Bouncing back from Stanford’s demise

When alleged $7 billion Ponzi scheme fraudster Allen Stanford was prevented from trading a year ago there was a profound effect on the funding of cricket in the Caribbean and the Cayman Islands was one of the hardest hit.

Stanford was later arrested and is in prison now awaiting trial for operating what appears to be a monumental Ponzi scheme.

To ingratiate himself into Caribbean circles, Stanford ploughed over $100 million into reviving West Indies cricket and tiny territories like Cayman were getting substantial funding partly because it deserved it and also because Cayman kept exemplary accounts of where the money was going.

Despite Stanford’s demise, the Cayman cricket scene has continued to flourish and Theo Cuffy, a former Trinidad captain, and the sport’s technical director here, is proud that after 15 years here many youngsters he has coached are now accomplished national level players.

“Like every other Caribbean country, Cricket Cayman was appreciative of the Stanford Initiative and it contributed to a significant period in our development,” Cuffy said.

“However, we were never totally dependant on the Stanford Initiative to the extent of it affecting our development following his unpleasant situation.

“Cricket Cayman is fortunate to be one of six of the Government’s focus sports which have received a substantial annual grant from 1996 and the employment of a coach attached to the Department of Sports with particular emphasis towards total development in line with Cricket Cayman Strategic Plan.

“In addition Cricket Cayman has had great partnerships with local sponsors LIME (Cable and Wireless), Money Express, CLICO Cayman, British American Insurance and law firm Mourant du Feu & Jeune. Our development continues!

“There are many youngsters coming through Cricket Cayman. In the Under-15 group we have the likes of Santagel Bush, Anthony Dawes and Paul Laidlaw.

“In the Under-19s there’s Darren and Corey Cato, Dale Parker and Dorado Thompson and in the Under-25 players like Ramon Sealy, Marlon Bryan, Kervin Ebanks, Ricardo Roach, Omar Willis, Nicholas Roberts, Paul and Marc Chin, Sacha De Alvis and Zachary McLaughlin have become excellent players.”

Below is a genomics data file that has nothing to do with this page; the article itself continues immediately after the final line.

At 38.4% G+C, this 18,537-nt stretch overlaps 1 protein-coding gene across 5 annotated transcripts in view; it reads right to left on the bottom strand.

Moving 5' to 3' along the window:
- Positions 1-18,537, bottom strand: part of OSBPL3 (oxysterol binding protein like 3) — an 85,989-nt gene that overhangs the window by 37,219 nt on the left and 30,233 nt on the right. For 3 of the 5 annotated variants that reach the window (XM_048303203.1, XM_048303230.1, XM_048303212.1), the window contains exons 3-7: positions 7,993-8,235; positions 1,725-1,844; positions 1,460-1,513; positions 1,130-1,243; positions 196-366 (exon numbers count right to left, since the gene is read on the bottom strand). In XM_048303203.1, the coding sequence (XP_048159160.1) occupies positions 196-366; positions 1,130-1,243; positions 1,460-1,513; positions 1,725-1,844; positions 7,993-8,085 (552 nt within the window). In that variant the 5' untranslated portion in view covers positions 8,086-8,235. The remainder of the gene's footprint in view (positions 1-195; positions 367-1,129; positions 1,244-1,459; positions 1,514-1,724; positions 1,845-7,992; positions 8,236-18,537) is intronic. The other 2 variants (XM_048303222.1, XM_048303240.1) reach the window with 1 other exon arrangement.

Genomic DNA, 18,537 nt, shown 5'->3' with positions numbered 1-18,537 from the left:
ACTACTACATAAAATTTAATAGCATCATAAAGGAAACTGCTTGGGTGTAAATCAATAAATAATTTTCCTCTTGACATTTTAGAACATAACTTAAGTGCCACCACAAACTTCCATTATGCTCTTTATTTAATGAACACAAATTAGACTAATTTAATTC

Cuffy is pleased that the Jimmy Powell Oval pavilion in West Bay was officially opened in April 2009 after years of work. A magnificent cricket ground, it will be the focal point of the sport for years. It still needs full completion but at least it is usable now.

“It’s an ongoing project depending on available Government funds,” Cuffy added. “Cricket Cayman has purchased an electronic scoreboard which will be in operation in a couple of weeks.

“Our local season runs from January to July and off season from October to December. This year will see the upgrading of the outfield and building of practice nets.

“Cricket Cayman will be utilizing the facility for sports tourism bringing teams for off season training, festival matches with super stars and various other activities.

“The foundation is strong. Our programmes have grown at every age group. Our numbers are small but cricket is the most difficult of sporting disciplines and extremely challenging.

“Nevertheless, Caymanians have taken to it admirably. Presently we have, coaching and competitions at U/12, U/15, U/17, a schools team in the senior division, 16 men teams and 4 women teams.

“We have a dedicated and outstanding administration executive lead by Courtney Myles and an officiating organisation lead by Courtney Young second to none in the International Cricket Council Americas region. We need facilities to absorb the growth of the sport. In the meantime we are making do and definitely enjoying ourselves!”